The story behind Nancy Pelosi’s ultimate power accessory: the mace brooch

U.S. House Speaker Nancy Pelosi (D-CA) and House Intelligence Committee Chairman Adam Schiff (D-CA) address reporters during Pelosi's weekly news conference at the U.S. Capitol in Washington, U.S., October 2, 2019. REUTERS/Jonathan Ernst
Speaker Nancy Pelosi wore a mace brooch during Wednesday's appearance with House Intelligence Committee Chairman Adam Schiff. (Photo: REUTERS/Jonathan Ernst)

Nancy Pelosi didn’t just rock a power suit for her headline-making press conference on Wednesday, during which she and House Intelligence Committee Chairman Adam Schiff vowed to act swiftly but “deliberately” with a House impeachment inquiry into President Trump’s dealings with Ukraine. She also broke out a power accessory.

Pelosi's brooch symbolizes her authority as Speaker of the House. (Photo: Andrew Harrer/Bloomberg/Getty)
Pelosi's brooch symbolizes her authority as Speaker of the House. (Photo: Andrew Harrer/Bloomberg/Getty)

Eagle-eyed viewers of the conference couldn’t help but notice the gold ceremonial mace brooch on the left lapel of her turquoise suit jacket. As the speaker of the House’s own daughter, Christine Pelosi, shared on Twitter, the ornament represents the Speaker’s mace, also known as the Mace of the Republic or Mace of the United States House of Representatives.

Inspired by the ancient weapon — typically a long, blunt staff with a large head used in battle — the mace has been used as a symbol of the House’s legislative authority since 1789. Currently, a ceremonial mace of silver and ebony is carried in a procession by the sergeant-at-arms as the speaker is led in for daily sessions of the House. Its position — on a pedestal near the speaker in session, lowered and more obscured otherwise — is also used to note if House is in session or committee.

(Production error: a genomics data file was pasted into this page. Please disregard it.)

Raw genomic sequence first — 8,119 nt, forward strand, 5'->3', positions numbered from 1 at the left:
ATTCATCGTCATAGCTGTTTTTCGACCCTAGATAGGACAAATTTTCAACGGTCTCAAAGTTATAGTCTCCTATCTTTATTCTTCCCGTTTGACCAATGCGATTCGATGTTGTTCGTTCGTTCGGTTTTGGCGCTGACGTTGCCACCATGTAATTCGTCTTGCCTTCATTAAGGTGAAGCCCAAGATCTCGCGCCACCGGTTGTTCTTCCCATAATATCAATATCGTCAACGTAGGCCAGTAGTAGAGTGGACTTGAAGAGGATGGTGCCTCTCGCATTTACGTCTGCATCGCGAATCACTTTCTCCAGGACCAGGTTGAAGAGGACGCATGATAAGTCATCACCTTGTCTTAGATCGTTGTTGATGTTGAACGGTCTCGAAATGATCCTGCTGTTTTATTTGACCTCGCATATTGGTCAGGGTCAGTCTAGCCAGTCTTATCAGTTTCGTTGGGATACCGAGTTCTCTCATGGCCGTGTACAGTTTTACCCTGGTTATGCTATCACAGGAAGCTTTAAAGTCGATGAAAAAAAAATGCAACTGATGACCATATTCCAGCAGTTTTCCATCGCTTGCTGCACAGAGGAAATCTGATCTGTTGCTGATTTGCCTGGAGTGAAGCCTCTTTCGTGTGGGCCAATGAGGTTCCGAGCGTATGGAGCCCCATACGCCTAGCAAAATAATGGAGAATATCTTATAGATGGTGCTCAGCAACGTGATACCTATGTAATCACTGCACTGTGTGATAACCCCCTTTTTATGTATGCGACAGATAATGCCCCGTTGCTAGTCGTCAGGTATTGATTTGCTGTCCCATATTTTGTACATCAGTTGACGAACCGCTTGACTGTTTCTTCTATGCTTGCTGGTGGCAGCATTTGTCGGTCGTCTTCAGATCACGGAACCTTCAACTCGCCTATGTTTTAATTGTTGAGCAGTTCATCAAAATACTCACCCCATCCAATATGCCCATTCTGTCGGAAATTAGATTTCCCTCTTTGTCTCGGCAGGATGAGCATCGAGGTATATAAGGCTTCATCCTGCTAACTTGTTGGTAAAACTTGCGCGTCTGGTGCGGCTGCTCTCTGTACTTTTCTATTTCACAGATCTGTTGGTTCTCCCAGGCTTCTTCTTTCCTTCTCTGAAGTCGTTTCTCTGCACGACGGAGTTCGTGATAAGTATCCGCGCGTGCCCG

Historically, there are a handful of instances in which “presenting the mace” was a method to restore order in the House amid unruly behavior. The most recent instance was in 1994 when then-Speaker Pro Tem Carrie Meek threatened to present the mace to stop Rep. Maxine Waters from continuing to speak; Waters left the floor before the mace was actually brought out.

It’s a symbol imbued with authority and symbolic of order and power — just the sort of thing one might wear, say, to take the president to task.

“He is stooping to a level that is beneath the dignity of the Constitution,” Pelosi said of Trump during the Wednesday morning’s conference. "[I] never thought we would have a president who would kick those guardrails over ... and say I can do whatever I feel like. This is sad.”

She also accused Trump of “undermining our national security, undermining his oath of office to defend and protect the Constitution [and] undermining the integrity of our elections.” Her comments, along with her remarks on domestic issues like gun control and the USMCA trade deal, prompted a tweetstorm from the president.

If Pelosi’s statement speaker accessory looks familiar, it’s because she also wore it — alongside a white suit — to the State of the Union in February, during which she famously expressed defiant body language as Trump spoke.

Vice President Mike Pence and Speaker of the House Nancy Pelosi (D-CA) listen as U.S. President Donald Trump delivers his second State of the Union address to a joint session of the U.S. Congress in the House Chamber of the U.S. Capitol on Capitol Hill in Washington, U.S. February 5, 2019. REUTERS/Leah Millis
Pelosi wore the mace brooch to the State of the Union on Feb. 5. (Photo: REUTERS/Leah Millis)

So is it just a brooch, or modern-day, authority-asserting armor for the latest political battles? Either way, trust this: When Pelosi wears that mace, she means business.

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